February 2, 2020
Travel in the time of SARS
In early 2003, I spend some time in China travelling by trains in Guangdong and Hunan provinces. Trains were where you met interesting people - students, business folks, retired people with interesting stories from the 1960s and 70s, bored train security officers. Almost everyone was learning English, and they were keen to talk to me. Often people alighting at a station before mine would leave their fruits and snacks for me as a farewell gift.
In Changsha, I visited the school where Mao studied. The students, mostly teacher trainees, showed me around the campus. Almost every corner had a commemorative plaque that celebrated Mao. One talked about how Mao organised discussions on current affairs. Another one, near a well, praised the stoicism of Mao by informing us how he took cold water baths. The students were proud that they studied in such a prestigious school. I asked them “I am sure Chairman Mao was a naughty kid. Is there a notice somewhere here that says - Chairman Mao was punished here?”. The students replied in unison “Chairman Mao was a good boy”.
I only realised something was wrong in China when I flew from Guangzhou back to Bangkok. Our plane was made to wait for a long time before connecting to the embarkation gate. Once we alighted, they started checking everyone’s temperature. In Thailand, the papers were talking about SARS. Slowly news started trickling out of China. One of the students I met in the train messaged me that her roommates had thrown her out as she was from a town that had a high number of infections. There were a few months of chaos. But by the time I went to China in September that year, everything had turned normal. It was back to happy people waiting for me to share their stories.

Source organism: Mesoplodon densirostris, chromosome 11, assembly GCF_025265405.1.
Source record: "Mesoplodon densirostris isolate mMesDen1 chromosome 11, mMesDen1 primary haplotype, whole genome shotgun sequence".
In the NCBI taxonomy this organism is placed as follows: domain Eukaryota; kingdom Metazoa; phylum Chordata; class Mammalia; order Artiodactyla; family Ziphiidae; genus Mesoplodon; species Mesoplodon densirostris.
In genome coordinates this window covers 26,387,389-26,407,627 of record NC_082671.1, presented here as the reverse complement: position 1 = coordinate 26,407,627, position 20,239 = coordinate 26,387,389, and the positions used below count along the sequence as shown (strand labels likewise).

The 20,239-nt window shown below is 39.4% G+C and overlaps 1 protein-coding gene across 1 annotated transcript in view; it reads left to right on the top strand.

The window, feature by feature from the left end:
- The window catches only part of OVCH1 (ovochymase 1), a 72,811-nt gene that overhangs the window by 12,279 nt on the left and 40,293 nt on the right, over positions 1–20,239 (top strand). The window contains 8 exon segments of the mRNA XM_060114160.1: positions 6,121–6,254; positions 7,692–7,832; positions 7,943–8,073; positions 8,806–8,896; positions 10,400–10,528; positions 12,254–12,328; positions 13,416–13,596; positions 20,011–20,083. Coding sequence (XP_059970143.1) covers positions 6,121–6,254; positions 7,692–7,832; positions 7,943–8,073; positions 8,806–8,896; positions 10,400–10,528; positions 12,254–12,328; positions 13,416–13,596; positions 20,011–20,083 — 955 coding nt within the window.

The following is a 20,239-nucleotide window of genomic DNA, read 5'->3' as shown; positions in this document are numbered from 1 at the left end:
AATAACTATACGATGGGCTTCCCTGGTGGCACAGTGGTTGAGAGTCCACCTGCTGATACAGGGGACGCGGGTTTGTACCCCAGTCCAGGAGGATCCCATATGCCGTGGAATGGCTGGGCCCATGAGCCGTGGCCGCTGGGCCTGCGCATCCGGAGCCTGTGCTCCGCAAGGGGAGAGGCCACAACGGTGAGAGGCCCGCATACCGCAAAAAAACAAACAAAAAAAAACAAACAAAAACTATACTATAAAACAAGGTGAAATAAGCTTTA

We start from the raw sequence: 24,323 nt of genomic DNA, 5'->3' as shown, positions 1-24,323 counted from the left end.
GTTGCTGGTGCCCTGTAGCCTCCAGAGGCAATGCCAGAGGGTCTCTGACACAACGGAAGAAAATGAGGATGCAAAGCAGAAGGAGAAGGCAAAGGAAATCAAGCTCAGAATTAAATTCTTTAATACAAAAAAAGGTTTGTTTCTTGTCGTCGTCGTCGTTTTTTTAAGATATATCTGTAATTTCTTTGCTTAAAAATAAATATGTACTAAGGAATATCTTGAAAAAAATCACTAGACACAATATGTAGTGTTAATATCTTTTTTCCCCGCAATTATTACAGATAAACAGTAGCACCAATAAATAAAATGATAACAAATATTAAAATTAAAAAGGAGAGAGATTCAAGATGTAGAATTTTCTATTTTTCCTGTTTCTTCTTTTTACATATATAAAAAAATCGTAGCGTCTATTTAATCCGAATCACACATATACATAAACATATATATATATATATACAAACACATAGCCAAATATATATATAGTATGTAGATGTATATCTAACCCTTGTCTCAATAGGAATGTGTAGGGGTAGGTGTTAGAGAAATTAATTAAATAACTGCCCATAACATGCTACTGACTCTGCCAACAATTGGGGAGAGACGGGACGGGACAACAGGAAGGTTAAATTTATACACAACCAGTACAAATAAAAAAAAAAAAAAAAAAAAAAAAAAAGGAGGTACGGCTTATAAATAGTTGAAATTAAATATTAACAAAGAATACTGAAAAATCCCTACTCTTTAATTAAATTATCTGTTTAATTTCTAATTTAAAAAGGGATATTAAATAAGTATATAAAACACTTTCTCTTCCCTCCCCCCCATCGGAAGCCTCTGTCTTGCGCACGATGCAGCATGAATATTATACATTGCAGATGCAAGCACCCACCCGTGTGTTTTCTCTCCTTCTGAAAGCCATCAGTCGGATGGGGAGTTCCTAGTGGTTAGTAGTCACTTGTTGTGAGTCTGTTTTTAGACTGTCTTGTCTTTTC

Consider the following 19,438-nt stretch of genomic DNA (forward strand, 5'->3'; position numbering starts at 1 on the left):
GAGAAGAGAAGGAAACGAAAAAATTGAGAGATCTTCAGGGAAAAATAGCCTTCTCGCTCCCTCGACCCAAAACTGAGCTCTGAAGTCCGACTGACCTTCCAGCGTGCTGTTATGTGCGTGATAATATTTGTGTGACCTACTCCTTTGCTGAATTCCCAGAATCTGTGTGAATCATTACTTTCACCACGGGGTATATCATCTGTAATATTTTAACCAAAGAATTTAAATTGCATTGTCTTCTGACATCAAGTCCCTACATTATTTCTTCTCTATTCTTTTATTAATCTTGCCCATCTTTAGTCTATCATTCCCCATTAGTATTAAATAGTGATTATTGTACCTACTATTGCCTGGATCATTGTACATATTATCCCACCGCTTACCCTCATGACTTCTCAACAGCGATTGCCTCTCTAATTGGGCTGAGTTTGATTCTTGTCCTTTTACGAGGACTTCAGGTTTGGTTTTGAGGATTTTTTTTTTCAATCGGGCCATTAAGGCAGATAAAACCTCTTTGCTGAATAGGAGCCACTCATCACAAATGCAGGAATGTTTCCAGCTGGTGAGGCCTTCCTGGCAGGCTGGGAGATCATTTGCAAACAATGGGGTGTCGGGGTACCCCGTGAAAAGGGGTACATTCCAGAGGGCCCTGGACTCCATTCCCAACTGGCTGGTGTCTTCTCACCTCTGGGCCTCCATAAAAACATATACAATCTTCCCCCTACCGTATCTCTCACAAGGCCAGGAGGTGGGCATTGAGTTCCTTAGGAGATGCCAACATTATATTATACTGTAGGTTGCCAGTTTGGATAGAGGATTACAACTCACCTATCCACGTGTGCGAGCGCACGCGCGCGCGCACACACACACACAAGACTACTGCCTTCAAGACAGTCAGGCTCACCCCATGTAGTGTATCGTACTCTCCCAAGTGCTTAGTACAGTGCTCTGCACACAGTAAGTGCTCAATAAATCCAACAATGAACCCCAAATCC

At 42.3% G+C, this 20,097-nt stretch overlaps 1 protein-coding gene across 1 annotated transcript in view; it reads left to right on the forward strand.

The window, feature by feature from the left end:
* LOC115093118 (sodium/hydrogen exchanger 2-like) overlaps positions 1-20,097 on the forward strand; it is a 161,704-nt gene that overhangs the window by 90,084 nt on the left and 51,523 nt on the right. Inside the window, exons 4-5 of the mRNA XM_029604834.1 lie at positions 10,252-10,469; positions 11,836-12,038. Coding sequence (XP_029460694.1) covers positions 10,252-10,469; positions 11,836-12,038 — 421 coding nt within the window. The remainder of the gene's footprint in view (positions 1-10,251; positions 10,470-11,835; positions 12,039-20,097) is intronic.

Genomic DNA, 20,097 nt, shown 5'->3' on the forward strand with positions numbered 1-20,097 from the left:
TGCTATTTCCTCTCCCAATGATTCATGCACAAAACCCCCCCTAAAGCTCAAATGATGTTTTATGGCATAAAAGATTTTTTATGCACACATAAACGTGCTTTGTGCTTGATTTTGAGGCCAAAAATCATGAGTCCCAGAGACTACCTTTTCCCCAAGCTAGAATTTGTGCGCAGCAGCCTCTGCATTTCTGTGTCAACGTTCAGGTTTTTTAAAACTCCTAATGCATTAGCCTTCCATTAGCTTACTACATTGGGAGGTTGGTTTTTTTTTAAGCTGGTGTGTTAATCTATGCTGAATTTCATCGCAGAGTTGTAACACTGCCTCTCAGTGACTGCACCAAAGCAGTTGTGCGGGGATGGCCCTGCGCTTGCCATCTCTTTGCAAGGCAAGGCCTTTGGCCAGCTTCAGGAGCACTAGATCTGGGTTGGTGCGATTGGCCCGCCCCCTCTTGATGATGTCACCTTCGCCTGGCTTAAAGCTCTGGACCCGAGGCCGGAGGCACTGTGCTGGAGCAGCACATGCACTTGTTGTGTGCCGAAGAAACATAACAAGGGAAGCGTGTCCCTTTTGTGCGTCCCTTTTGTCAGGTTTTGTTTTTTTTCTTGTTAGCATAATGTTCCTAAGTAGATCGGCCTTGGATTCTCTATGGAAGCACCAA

February 1, 2020
Something I learnt early on in my life was never to trust people who promise to do good to “our” people” by doing bad to “them people.”
January 18, 2020
A nest of spies and such
The Rex was where the journalists, spies and such people used to meet during the war years. Now lovers find happiness outside.
Another new place that brings nostalgia is the new premises of Brodard bakery.
January 2, 2020
A return to Shanghai
I am back in Shanghai after 16 years. And back in Mainland China after 10 years.
I didn’t get a chance to spend a lot of time out and about, but I managed to go to a bookshop to see what people are reading. I felt that the selection was tamer compared to what I used to see in bookstores about a decade back. The only trouble with coming back to China is that now I realise how much I missed China after defecting to Taiwan. Suddenly, I am borrowing library books on China, I am subscribing to China-related podcasts. I want to go back to the West (Sichuan) and the North East.
The bug these days is that the visa is around 100 USD and it is an only single entry. They are also far stricter about where you stay overnight - no more adventures.
I sometimes think that places have a certain time where they kind of exist in a twilight zone - you can steal a little bit of chaos and there is some optimism that the things will keep tending towards less rigidity. I think in China that time was the late 1990s and 2000s. Surely, China is more affluent now and I have no doubt, most people have a higher quality of life. It is just that the selfish me wishes for China from that time. It was my China.
December 24, 2019
Post mid-night Hanoi
The Lotte logo illuminates the heavy air. One joy of being a vampire is the sight that you can only see late at night.
December 14, 2019
Bangladesh in Hanoi
Walking along a narrow alley in Hanoi’s Japanese town, I spotted this art featuring the map of Bangladesh. Turns out a new curry place has opened up.
No Japanese area is complete without a curry house.